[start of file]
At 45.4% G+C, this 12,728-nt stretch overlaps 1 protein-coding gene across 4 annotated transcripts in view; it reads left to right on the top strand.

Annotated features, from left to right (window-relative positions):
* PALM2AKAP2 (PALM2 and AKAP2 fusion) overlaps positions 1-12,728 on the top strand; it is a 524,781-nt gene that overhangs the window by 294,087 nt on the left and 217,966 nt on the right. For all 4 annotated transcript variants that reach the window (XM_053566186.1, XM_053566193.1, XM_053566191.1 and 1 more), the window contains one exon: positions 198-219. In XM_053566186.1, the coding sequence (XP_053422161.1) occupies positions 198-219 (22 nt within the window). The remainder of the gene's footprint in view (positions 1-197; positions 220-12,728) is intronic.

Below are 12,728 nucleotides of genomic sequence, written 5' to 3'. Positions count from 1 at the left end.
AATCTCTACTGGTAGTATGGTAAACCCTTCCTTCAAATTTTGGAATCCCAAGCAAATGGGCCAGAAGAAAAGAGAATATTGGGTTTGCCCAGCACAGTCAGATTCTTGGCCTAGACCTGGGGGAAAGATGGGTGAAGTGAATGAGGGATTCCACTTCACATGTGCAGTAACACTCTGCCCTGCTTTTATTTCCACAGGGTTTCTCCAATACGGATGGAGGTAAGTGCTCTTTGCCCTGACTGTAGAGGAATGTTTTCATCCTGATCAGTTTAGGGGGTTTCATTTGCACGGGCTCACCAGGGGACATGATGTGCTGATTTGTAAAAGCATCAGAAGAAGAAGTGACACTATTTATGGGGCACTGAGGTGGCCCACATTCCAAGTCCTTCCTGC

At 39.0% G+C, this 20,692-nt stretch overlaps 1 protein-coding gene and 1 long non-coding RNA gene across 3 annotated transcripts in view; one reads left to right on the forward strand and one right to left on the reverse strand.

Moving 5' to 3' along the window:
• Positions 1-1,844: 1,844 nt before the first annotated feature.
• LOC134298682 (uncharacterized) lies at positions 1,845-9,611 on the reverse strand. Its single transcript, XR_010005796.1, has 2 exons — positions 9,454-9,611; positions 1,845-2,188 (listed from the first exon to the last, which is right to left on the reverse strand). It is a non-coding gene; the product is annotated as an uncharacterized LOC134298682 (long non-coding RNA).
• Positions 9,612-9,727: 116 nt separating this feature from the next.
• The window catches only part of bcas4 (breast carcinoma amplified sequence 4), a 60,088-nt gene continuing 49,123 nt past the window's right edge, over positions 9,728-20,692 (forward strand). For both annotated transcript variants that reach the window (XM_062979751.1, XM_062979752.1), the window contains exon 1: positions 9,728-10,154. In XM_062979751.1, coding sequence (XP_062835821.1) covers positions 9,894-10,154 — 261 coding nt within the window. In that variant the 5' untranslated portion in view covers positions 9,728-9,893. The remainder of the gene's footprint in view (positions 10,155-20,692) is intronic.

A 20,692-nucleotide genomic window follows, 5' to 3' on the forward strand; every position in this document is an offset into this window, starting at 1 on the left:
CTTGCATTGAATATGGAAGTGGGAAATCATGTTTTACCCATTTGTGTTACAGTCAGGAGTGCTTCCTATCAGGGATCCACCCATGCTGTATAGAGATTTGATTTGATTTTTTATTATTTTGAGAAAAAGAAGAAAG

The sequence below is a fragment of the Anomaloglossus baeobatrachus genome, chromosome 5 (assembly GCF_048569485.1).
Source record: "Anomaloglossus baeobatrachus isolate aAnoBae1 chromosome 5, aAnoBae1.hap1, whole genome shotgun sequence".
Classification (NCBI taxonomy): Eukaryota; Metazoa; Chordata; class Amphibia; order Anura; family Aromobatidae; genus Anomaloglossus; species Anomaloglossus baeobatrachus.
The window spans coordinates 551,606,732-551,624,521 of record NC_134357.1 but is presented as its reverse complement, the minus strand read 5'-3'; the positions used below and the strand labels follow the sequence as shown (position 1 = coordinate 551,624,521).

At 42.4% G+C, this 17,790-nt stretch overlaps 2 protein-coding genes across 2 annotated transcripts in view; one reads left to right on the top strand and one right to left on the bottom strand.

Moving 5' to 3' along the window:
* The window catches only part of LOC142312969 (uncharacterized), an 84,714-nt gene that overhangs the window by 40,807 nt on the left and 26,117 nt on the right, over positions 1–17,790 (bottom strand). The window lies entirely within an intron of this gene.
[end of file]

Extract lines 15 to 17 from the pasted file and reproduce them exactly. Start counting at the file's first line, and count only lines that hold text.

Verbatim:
Source record: "Anomaloglossus baeobatrachus isolate aAnoBae1 chromosome 5, aAnoBae1.hap1, whole genome shotgun sequence".
Classification (NCBI taxonomy): Eukaryota; Metazoa; Chordata; class Amphibia; order Anura; family Aromobatidae; genus Anomaloglossus; species Anomaloglossus baeobatrachus.
The window spans coordinates 551,606,732-551,624,521 of record NC_134357.1 but is presented as its reverse complement, the minus strand read 5'-3'; the positions used below and the strand labels follow the sequence as shown (position 1 = coordinate 551,624,521).